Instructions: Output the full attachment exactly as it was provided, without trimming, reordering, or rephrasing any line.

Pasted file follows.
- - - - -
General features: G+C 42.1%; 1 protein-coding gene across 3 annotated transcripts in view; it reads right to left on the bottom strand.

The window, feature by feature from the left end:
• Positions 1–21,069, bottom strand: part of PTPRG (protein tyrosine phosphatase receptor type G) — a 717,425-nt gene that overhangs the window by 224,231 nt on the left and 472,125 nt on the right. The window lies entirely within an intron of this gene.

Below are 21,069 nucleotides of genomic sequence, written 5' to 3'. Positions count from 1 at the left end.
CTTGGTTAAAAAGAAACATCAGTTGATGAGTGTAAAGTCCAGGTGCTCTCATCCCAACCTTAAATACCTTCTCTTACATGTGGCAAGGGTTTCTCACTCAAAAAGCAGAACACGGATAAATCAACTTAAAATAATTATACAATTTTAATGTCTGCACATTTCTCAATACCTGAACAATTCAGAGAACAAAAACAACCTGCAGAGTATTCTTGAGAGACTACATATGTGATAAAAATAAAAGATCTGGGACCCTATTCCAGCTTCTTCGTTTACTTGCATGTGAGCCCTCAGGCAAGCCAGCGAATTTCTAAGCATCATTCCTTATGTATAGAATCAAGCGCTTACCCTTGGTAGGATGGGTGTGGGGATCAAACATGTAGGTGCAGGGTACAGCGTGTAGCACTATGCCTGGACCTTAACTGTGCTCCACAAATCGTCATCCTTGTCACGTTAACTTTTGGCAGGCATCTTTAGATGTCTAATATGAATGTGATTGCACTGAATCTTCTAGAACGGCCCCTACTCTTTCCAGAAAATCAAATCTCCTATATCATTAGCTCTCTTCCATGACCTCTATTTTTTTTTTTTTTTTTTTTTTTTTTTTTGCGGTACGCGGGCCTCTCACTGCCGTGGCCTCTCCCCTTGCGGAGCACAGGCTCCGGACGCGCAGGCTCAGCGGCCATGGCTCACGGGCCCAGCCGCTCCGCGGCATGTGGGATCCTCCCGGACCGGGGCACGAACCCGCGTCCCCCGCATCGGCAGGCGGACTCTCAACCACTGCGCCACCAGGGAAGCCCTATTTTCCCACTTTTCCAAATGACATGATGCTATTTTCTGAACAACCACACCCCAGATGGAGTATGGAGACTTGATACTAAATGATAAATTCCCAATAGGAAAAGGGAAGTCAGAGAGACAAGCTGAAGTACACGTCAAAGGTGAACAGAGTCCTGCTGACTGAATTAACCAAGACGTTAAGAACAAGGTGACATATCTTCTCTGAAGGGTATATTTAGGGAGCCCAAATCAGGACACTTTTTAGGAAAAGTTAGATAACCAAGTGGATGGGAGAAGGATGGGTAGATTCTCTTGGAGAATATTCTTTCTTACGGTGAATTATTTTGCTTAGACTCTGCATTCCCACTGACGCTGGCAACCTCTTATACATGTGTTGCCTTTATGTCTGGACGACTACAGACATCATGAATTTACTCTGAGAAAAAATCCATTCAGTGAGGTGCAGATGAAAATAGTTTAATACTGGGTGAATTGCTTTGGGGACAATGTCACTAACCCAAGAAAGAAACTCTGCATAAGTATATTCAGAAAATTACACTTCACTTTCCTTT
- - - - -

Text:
General features: G+C 42.1%; 1 protein-coding gene across 3 annotated transcripts in view; it reads right to left on the bottom strand.

The window, feature by feature from the left end:
• Positions 1–21,069, bottom strand: part of PTPRG (protein tyrosine phosphatase receptor type G) — a 717,425-nt gene that overhangs the window by 224,231 nt on the left and 472,125 nt on the right. The window lies entirely within an intron of this gene.

Below are 21,069 nucleotides of genomic sequence, written 5' to 3'. Positions count from 1 at the left end.
CTTGGTTAAAAAGAAACATCAGTTGATGAGTGTAAAGTCCAGGTGCTCTCATCCCAACCTTAAATACCTTCTCTTACATGTGGCAAGGGTTTCTCACTCAAAAAGCAGAACACGGATAAATCAACTTAAAATAATTATACAATTTTAATGTCTGCACATTTCTCAATACCTGAACAATTCAGAGAACAAAAACAACCTGCAGAGTATTCTTGAGAGACTACATATGTGATAAAAATAAAAGATCTGGGACCCTATTCCAGCTTCTTCGTTTACTTGCATGTGAGCCCTCAGGCAAGCCAGCGAATTTCTAAGCATCATTCCTTATGTATAGAATCAAGCGCTTACCCTTGGTAGGATGGGTGTGGGGATCAAACATGTAGGTGCAGGGTACAGCGTGTAGCACTATGCCTGGACCTTAACTGTGCTCCACAAATCGTCATCCTTGTCACGTTAACTTTTGGCAGGCATCTTTAGATGTCTAATATGAATGTGATTGCACTGAATCTTCTAGAACGGCCCCTACTCTTTCCAGAAAATCAAATCTCCTATATCATTAGCTCTCTTCCATGACCTCTATTTTTTTTTTTTTTTTTTTTTTTTTTTTTGCGGTACGCGGGCCTCTCACTGCCGTGGCCTCTCCCCTTGCGGAGCACAGGCTCCGGACGCGCAGGCTCAGCGGCCATGGCTCACGGGCCCAGCCGCTCCGCGGCATGTGGGATCCTCCCGGACCGGGGCACGAACCCGCGTCCCCCGCATCGGCAGGCGGACTCTCAACCACTGCGCCACCAGGGAAGCCCTATTTTCCCACTTTTCCAAATGACATGATGCTATTTTCTGAACAACCACACCCCAGATGGAGTATGGAGACTTGATACTAAATGATAAATTCCCAATAGGAAAAGGGAAGTCAGAGAGACAAGCTGAAGTACACGTCAAAGGTGAACAGAGTCCTGCTGACTGAATTAACCAAGACGTTAAGAACAAGGTGACATATCTTCTCTGAAGGGTATATTTAGGGAGCCCAAATCAGGACACTTTTTAGGAAAAGTTAGATAACCAAGTGGATGGGAGAAGGATGGGTAGATTCTCTTGGAGAATATTCTTTCTTACGGTGAATTATTTTGCTTAGACTCTGCATTCCCACTGACGCTGGCAACCTCTTATACATGTGTTGCCTTTATGTCTGGACGACTACAGACATCATGAATTTACTCTGAGAAAAAATCCATTCAGTGAGGTGCAGATGAAAATAGTTTAATACTGGGTGAATTGCTTTGGGGACAATGTCACTAACCCAAGAAAGAAACTCTGCATAAGTATATTCAGAAAATTACACTTCACTTTCCTTT